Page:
The original plans at the start of the Farm Profit Programme project identified that the Mackays’ farm at Caithness was under-stocked. However, winter accommodation was a limiting factor.

“To tackle this, we have applied for planning permission for a new cattle shed. It will be similar to the bedded court that is currently there and will go alongside it,” Mark said.

“The kit is ordered and the hope is that it will be up by Christmas. This will allow us to increase cow numbers to utilise the grass that we are now growing.”

“Last summer, the improved soil fertility on the farm started to show through with the amount of silage we went in to winter with.

Mark uses mainly Simmental genetics for his suckler cows.

“Winter was not bad, and the cattle were back out to grass at a similar time as the previous year. However, this has meant that we carried forward quite a lot of silage into this year. The silage pit was around a quarter full at turnout and there were also around 500 bales.

“Grass growth this year has also been fantastic, meaning we now have a full pit and 1,315 bales of silage in the yard. Not only that, grass growth continues to be good and we are struggling to keep up with it.

Some of the cows are on a rotation behind the silage and the grass available is fantastic.

“If we can keep that level of cover into the back end, it will help to shorten the winter.

“Cow numbers have been increased a little this year, with the plan being to grow again next year to fill the shed. So far, we have identified 15 cows for culling. However, we have brought home nine bulling heifers and 23 cows with calves at foot. Once the shed is up and finished, we will go back to the market and purchase more.

“We may also retain more of our own heifers next year. While it means cashflow is reduced for the year, it does mean that we are getting genetics that we know and like. We have also purchased two aged bulls. We lost a Charolais early in the season and the Simmental was due his time.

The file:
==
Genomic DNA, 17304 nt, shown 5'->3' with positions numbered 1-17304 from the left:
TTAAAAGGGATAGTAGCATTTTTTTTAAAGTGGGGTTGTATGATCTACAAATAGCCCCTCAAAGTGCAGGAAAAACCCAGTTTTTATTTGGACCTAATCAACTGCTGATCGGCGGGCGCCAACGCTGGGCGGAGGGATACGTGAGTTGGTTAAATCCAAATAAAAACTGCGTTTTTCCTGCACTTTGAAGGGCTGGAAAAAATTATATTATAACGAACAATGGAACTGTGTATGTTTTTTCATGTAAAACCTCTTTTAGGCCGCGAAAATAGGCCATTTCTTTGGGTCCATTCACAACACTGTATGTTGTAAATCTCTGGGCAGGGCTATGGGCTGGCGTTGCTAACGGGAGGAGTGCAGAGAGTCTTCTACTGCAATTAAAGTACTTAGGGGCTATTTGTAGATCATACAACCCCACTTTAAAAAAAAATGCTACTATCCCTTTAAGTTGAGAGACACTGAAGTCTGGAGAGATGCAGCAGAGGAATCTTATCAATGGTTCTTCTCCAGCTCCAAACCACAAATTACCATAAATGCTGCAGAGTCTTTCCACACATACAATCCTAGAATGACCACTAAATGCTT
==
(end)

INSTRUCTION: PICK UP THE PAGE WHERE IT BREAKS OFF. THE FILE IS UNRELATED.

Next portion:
“Generally, we would have bought younger bulls. However, to reduce cost and to ensure that they were ready to go straight to work, we decided to go for older bulls that were proven but still fit for action.

“The Simmental is currently with the summer calvers on the hill to breed us some replacements for that herd.

“Calving was fairly good this year but we did lose more cows than usual, with five not making it for a variety of causes. All have been investigated and while it is frustrating, there is little we can do about them.

A two-year-old heifer and calf at Greenvale.

“We also had seven sets of twins born this year, so we have more calves than cows. The girls have loved this as they have bottle-reared some of them.

“The improved soil fertility and subsequent grass growth has also meant that we have been able to increase the area of barley that we have. This year, there is 26 hectares in the ground, up from 20 hectares last year. Some of the barley is in fields that we are reclaiming into production to allow us to clean up the weeds before we sow them to grass. Around 3 hectares of the barley is in Prospect, a new variety to us to see how it performs. If it does well enough, we will keep some for seed.

Mark MacKay's bulling heifers.

“With the investment we have made in the business over the last four years, we now have a clear direction for the future. While we are increasing cow numbers, we are not using any more fertiliser than before on the grass. Coupling this with the increase in barley acres at home, we are getting more output from every acre of the farm. With this plan we aim to be able to ride out any change in the support regime and take the business forward for our girls.